Sunday, December 11, 2005

Biehl (4) Green Adolph and the Rightwing Hippies Who Kill

Rudolph Bahro is dead.

The man is dead but his ideas live on. Few outside Germany will recognise his name, and of those who do there will be few who understand the influence he has on the lives of people around the world today. We'll look briefly at some of his ideas below, thanks to Janet Biehl's excellent essay. Due to the lateness of the hour we'll ave to keep our comments here at a minimum. but let's cover the basics for now and return in detail later.

Bahro is in line with Plato's concept of the Philosopher Kings. Later on we'll excerpt from The Republic the relevant quotations to show exactly what this means to you and me as people who live in a state of infantalization and neo-feudalism. Basically, the idea is that there are different grades of people, the lowest, meaning me, probably you, are lead; followed up the hierarchy by bronze people; then silver people; and at the top of the pyramid, the Golden Philosopher Kings who take upon themselves the troubles of deep knowledge, which they keep from mere lead people like me in order not to trouble us with things beyond our understanding. And since we can't understand these things of great importance, like how to live our own lives according to the will we have, given that we're so stupid we'd do things badly and interfere with the Great Ones, they just keep us ignorant and happy while they suffer on our behalves. We are not worthy. Therefore, the Philosopher Kings do what they must for our own good. But, in the world as it is, we do take matters of our own lives into our own hands. And that, according to Bahro and his like, means that we are ruining the very Earth itself as well as our miserable selves. We are also unruly and not nice to have around, so he suggests that we be tended to the degree we need so we don't go around harming the nature of Nature even further. He wants us to be happy, yes, but that's not as important as maintaining the harmony of Nature. To do that we must be reined in from our destructive pursuits, and the philosopher kings, to do their jobs rightly, should look to the Nazis for guidance in the ways of the future. They got it almost right, if you weren't aware of this (!) and we should re-examine their agenda, take the good things from it, and raise up not the Brown/Nazi Adolph Hitler of old but the sensitive New Age "Green Adolph" as our Philosopher King.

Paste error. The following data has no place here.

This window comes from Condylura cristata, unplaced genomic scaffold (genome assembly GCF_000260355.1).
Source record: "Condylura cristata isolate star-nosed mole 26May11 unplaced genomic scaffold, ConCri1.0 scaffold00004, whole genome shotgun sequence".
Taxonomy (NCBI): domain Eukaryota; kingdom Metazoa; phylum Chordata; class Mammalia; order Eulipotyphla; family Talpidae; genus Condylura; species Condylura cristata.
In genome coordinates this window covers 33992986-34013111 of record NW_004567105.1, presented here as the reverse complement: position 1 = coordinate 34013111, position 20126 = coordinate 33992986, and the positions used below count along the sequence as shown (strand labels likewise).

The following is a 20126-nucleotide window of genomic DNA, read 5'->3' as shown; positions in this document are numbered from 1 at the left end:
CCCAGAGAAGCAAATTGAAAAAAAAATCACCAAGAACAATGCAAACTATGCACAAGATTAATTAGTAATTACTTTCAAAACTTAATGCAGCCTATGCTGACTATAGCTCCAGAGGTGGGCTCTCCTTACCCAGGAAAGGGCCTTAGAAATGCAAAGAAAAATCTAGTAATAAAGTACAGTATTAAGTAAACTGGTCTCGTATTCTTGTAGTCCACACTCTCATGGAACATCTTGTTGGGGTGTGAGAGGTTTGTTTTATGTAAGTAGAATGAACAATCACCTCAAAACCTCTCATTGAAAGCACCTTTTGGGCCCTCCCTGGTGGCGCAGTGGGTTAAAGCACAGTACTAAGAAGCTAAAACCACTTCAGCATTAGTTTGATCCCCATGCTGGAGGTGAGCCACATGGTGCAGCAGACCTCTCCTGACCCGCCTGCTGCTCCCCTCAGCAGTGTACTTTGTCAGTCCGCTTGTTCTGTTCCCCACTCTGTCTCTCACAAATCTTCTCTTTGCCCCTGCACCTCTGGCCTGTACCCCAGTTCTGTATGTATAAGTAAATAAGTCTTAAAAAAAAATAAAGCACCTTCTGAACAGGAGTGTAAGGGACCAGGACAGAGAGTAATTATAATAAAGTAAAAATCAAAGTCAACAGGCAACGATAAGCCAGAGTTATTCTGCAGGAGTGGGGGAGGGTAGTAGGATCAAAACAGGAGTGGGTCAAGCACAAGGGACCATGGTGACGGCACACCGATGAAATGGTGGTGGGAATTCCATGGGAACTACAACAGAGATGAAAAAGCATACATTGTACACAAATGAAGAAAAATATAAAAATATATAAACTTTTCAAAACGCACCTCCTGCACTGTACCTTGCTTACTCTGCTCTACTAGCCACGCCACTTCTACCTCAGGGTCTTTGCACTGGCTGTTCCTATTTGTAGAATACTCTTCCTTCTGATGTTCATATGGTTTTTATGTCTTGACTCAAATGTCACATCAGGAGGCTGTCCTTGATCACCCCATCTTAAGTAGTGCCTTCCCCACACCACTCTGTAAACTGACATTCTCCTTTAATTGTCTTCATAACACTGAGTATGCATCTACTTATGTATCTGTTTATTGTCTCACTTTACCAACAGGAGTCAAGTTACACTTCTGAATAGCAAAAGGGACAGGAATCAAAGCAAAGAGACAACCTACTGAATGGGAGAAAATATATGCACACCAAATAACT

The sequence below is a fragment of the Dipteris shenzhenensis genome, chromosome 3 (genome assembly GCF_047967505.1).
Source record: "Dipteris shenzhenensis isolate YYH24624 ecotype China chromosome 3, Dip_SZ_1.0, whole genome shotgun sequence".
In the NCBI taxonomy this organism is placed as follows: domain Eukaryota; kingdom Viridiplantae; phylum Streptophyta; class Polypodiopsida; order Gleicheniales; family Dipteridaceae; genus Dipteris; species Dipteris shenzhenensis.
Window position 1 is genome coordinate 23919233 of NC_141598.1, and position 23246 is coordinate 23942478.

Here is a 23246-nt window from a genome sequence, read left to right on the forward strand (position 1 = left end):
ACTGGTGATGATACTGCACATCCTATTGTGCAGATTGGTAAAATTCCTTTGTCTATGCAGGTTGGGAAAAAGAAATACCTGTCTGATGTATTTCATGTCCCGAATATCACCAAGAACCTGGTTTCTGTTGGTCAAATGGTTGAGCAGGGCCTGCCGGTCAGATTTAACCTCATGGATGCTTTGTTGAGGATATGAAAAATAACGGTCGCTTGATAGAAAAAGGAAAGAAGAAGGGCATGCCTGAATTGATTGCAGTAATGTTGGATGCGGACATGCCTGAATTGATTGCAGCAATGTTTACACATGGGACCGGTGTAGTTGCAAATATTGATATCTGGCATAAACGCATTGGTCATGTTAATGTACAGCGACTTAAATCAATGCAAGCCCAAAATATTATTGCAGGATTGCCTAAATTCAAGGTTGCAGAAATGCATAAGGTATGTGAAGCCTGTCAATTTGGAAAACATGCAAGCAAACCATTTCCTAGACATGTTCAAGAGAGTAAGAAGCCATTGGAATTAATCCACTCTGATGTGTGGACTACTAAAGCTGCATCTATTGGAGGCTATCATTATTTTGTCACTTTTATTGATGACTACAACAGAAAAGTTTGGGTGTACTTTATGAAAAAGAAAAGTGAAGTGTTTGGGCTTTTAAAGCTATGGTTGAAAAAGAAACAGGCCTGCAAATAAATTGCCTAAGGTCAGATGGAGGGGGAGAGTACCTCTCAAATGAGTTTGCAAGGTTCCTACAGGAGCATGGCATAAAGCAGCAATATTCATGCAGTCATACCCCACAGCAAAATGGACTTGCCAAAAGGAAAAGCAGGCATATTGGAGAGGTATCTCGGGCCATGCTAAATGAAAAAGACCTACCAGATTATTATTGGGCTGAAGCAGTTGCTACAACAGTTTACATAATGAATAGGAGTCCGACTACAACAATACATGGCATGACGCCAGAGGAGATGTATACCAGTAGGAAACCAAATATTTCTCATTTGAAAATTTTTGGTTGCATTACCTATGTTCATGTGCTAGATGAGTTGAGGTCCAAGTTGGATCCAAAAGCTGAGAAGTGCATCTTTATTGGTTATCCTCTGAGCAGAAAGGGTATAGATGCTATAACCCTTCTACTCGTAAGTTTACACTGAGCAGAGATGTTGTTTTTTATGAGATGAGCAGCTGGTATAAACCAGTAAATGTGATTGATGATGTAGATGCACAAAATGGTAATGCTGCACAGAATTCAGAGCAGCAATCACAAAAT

We'll leave it at that for now and let you take a look at what the Green Nazis want. Our only further point is that when you read the following you might like to keep in mind that we are facing Islamic jihad with a smile on our collective faces because we have adopted the idea that our leaders are akin to the philospher kings, that we are guilty of bad deeds in raping Mother Nature, that the Palestinians and the freedom fighters of wherever are better than we. It's our postion here that until we strip these idiocies and lay them bare for the world to see as they are we will continue to live at the mercy of our philosopher king Left dhimmi fascist rulers. When we see ecologism as an irrationalism opposed to Modernity, then we might also see the jihadis as violent, primitive bastards who are hardly different from people like Rudolph Bahro. Jihadis/Ecofascists: Same people-- with or without Ph.D's.

Rudolf Bahro:Völkisch Spirituality
If fascists are using ecological themes to update their racial and nationalist aims, other thinkers are developing an ecological spiritualism along New Age lines that bears no small resemblance to the völkisch Germanic spirituality of the 1920s. Indeed, "a great part of the literature about close-to-nature spirituality that the alternative scene is reading is permeated with reactionary, völkisch, or even National Socialist content," writes Ditfurth. "We find neofascist and ultra-right positions not only in the various political and even ecological groups, but also . . . in neopagan, esoteric and occult circles." 44